HLAC-Accredited Plants Number 75 and Rising (Part 2 of 2)

Bruce Beggs |

BATAVIA, Ill. — Superior Health Linens’ brand-new plant here is the latest facility to seek accreditation by the Healthcare Laundry Accreditation Council (HLAC), a non-profit organization that determines by inspection if applicant laundries meet or exceed high standards for processing healthcare textiles.American Laundry News visited the plant west of Chicago in late July, after it had been in operation for only four weeks. Scott Reppert, Superior’s president/CEO, and other Superior Health Linens officials, as well as Kathy Tinker, HLAC’s executive director and her husband Steve Tinker, HLAC’s Advisory Committee chairman, discussed the merits of HLAC accreditation and how Superior was preparing for its inspection slated for this month.UPON CLOSER INSPECTION...
The inspector assigned to visit Superior Health Linens’ Batavia plant next week will see a facility ready to process 9 million pounds annually by Oct. 1 (all coming from new hospital and nursing home customers, Reppert says), and that intends to grow to process 32 million pounds a year.
The plant employed 25 people at the time of the magazine’s visit, but Reppert said he expected to hire more workers pending the addition of a new account and the transfer of some work from the Madison plant.
The Batavia plant operates an eight-hour shift Monday through Saturday, but will eventually settle into a five-day workweek, according to Juan Guillen, director of operations for the three Superior plants.
The complete facility in a shared industrial-park building covers 58,000 square feet; the soil-sort room with three docks covers 11,000 square feet itself.
Superior sorts soiled goods by individual account, which helps keep losses low.
The plant was design-built from an “empty shell.” The company chose to outfit the laundry with refurbished equipment rather than new, and relied on distributor J.P. Equipment of Indianapolis to supply what it needed, Reppert says.
Two 16-module Lavatec tunnel washers with shuttles, dryers and conveyors anchor the wash room, while three ironers with feeders and folders (Lavatec, Chicago Dryer Co. and American), a G.A. Braun folder, two Chicago® folders, and six Chicago® small-piece folders make up flatwork finishing.PROTOCOL TO IMPRESS
Did the HLAC standards influence any decisions in constructing the Batavia plant from scratch?
“We paid a lot more attention to air handling in this plant than we did in the other facilities,” Reppert says of the system that keeps Batavia’s soil room under negative pressure, a requirement under HLAC standards.
There is an active safety program companywide, he says. All employees are trained and tested on a number of protocols, including lockout/tagout, working in confined spaces, and more.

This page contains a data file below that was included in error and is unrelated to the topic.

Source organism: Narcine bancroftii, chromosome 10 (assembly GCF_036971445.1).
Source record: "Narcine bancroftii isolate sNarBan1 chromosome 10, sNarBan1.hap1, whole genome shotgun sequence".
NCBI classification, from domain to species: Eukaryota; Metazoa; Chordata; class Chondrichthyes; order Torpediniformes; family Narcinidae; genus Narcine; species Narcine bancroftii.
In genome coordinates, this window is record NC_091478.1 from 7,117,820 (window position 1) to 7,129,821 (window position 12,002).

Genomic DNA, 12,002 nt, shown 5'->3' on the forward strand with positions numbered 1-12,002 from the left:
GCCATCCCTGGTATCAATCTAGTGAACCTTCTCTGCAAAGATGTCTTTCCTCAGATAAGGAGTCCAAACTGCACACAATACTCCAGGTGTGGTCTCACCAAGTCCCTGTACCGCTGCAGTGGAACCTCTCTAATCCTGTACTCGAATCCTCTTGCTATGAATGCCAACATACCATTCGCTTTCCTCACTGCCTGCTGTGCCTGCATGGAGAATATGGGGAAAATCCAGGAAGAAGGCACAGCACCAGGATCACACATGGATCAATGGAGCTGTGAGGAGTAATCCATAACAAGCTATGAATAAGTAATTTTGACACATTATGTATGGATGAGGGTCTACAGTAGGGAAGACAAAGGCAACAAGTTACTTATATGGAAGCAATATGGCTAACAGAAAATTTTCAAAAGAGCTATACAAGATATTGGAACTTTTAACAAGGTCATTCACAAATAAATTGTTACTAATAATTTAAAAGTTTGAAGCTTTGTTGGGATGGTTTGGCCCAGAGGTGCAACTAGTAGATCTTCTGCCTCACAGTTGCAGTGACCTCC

“We wanted to have the certification process be something that taught employees on the floor how to function,” he says. “I didn’t want it to be a book on the shelf. I wanted it to be more of a living document of programs that people kept up.”
“One of the key areas of HLAC accreditation is ... making sure that a culture of employee safety is built into the operation,” says Steve Tinker, who also has a vendor’s perspective through his role at Gurtler Industries, a laundry chemical company.
Reppert says management at all three plants conduct basic inspections daily to ensure protocols are being followed properly.
“The key is not to set it up so you have a peak performance on one day and then it’s done,” he says. “We really tried hard to make it a little bit more of an institutional-type thing, how to get people more involved on a day-to-day basis.”
What has Superior Health Linens learned from undergoing these examinations?
“I think the biggest thing you learn is that your employees are a lot smarter than you might give them credit for,” Reppert says. “If you spend time training them, they absorb, they’ll do what you ask them to do, they understand the importance of it.”
Superior Health Linens has used HLAC accreditation to compare its operation to industry benchmarks for production and safety.
“HLAC provided the framework, and we were able to say that if we want to impress hospitals and nursing homes, we have to follow this protocol,” Reppert says.
Boxes drawn on a regional map in the conference room identify areas from which Superior has received service inquiries. There are several.
“We’ve started to look at how we’re going to get there, and how can we use Batavia as a hub,” Reppert says. “If we just mind our P’s and Q’s, if we don’t grow too fast, we ought to be able to keep everybody happy.”
And HLAC accreditation should bring some smiles to Superior Health Linens.Click here for Part 1 of this story!

About the author

Bruce Beggs

American Trade Magazines LLC

Editorial Director, American Trade Magazines LLC

Bruce Beggs is editorial director of American Trade Magazines LLC, including American Coin-Op, American Drycleaner and American Laundry News. He was the editor of American Laundry News from November 1999 to May 2011. Beggs has worked as a newspaper reporter/editor and magazine editor since graduating from Kansas State University in 1986 with a bachelor’s degree in journalism and mass communications. He and his wife, Sandy, have two children.


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